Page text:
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Maximize the integral product

Given \(a_i \in \mathbb{Z}^+ \forall 1\le i \le n\), and

\(a_1 + a_2 + \cdots + a_n = m\), where \(m\) is given positive integer and

\(a_1 a_2 \cdots a_n\) is maximum.

Find \(a_i, n\) for a given integer \(m\).

Note by Kartik Sharma
2 months, 3 weeks ago

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Note that \(2(k-2) > k\) for \(k > 4\), that \(k+1 > k\times1\) for \(k \ge 1\), and that \(3^2 > 2^3\).

Firstly, note that there are finitely many ways of writing \(m\) as a sum of positive integer (there are at most \(m\) integers in the sum, and each is no greater than \(m\)). Thus there certainly is a maximum possible product over all such sums (since there are only finitely many products to consider).

  • If one of the numbers \(a\) in a decomposition of \(m\) is greater than \(4\), then we can replace \(a\) by \(2\) and \(a-2\), obtaining a new decomposition of \(m\) with a larger product. Thus there are no integers greater than \(4\) in the decomposition of \(m\) that yields the maximum product.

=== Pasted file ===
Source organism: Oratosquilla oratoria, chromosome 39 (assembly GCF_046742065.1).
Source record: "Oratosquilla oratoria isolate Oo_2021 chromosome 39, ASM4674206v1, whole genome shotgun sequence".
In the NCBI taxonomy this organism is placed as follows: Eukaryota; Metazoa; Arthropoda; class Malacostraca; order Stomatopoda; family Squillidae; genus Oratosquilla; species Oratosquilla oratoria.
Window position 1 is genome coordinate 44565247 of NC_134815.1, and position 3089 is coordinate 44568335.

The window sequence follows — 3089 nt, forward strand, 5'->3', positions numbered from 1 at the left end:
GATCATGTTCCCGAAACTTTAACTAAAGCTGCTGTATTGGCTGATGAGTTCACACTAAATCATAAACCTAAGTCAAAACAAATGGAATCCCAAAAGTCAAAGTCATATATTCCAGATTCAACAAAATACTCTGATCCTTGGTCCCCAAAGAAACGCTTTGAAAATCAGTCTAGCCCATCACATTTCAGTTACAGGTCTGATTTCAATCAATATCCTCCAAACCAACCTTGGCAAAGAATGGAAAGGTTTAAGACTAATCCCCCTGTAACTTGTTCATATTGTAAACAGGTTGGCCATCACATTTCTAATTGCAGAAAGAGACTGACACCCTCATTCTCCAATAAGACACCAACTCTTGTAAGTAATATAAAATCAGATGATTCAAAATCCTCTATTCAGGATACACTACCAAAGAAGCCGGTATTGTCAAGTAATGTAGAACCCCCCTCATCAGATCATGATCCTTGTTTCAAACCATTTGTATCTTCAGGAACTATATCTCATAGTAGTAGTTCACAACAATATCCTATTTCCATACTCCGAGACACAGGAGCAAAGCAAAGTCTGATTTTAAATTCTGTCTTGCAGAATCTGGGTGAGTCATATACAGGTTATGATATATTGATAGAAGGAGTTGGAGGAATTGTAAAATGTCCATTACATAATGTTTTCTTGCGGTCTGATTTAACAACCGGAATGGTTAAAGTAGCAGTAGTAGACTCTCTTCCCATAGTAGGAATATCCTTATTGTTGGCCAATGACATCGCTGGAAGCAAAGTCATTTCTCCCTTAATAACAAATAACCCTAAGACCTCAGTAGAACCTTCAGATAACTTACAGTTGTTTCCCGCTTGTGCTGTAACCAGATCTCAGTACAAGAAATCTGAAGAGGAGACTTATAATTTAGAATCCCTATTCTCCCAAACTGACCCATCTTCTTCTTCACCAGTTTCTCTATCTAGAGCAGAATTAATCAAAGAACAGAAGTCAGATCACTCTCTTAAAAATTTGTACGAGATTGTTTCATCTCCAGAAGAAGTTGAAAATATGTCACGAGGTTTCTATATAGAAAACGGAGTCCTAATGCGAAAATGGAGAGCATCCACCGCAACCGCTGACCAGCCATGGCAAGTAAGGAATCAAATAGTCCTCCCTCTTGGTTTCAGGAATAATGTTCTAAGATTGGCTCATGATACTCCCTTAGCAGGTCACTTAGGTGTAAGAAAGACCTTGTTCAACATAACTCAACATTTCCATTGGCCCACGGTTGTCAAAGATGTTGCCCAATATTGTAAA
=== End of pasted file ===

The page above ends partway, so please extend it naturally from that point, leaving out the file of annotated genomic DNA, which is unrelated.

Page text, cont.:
• If one of the numbers \(a\) in a decomposition of \(m\) is equal to \(1\), another number in the decomposition is equal to \(b\), replacing the pair of numbers \(a=1,b\) by the single number \(b+1\) yields a new decomposition of \(m\) with a larger product. Thus there are no integers equal to \(1\) in the decomposition of \(m\) that yields the maximum product.
  • Since \(4 = 2+2=2\times2\), any copy of the integer \(4\) can be replaced with two copies of \(2\), so there is no need for any decomposition of \(m\) to contain the number \(4\).

Thus the decomposition of \(m\) that yields the maximum product contains only the numbers \(2\) and \(3\). Since \(2^3 < 3^2\) and \(2+2+2=3+3\), any set of three \(2\)s can be replaced by two \(3\)s, resulting in a larger product. Thus the decomposition of \(m\) that yields the maximum product cannot have more than two \(2\)s.

  • If \(m = 3k\), the only way we can satisfy all the above requirements for a decomposition (only \(2\)s and \(3\)s, and at most two \(2\)s) is to have \(k\) copies of \(3\), making the maximum product \(3^k\).
  • If \(m = 3k+1\), the only way to satisfy these rules is to have two \(2\)s and \(k-1\) copies of \(3\), making the maximum product \(2^2 \times 3^{k-1}\).
  • If \(m = 3k+2\) we are forced to have just one \(2\) and \(k\) copies of \(3\), making the maximum product \(2\times3^k\).
Mark Hennings · 2 months, 3 weeks ago

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@Pi Han Goh @Mark Hennings Kartik Sharma · 2 months, 3 weeks ago

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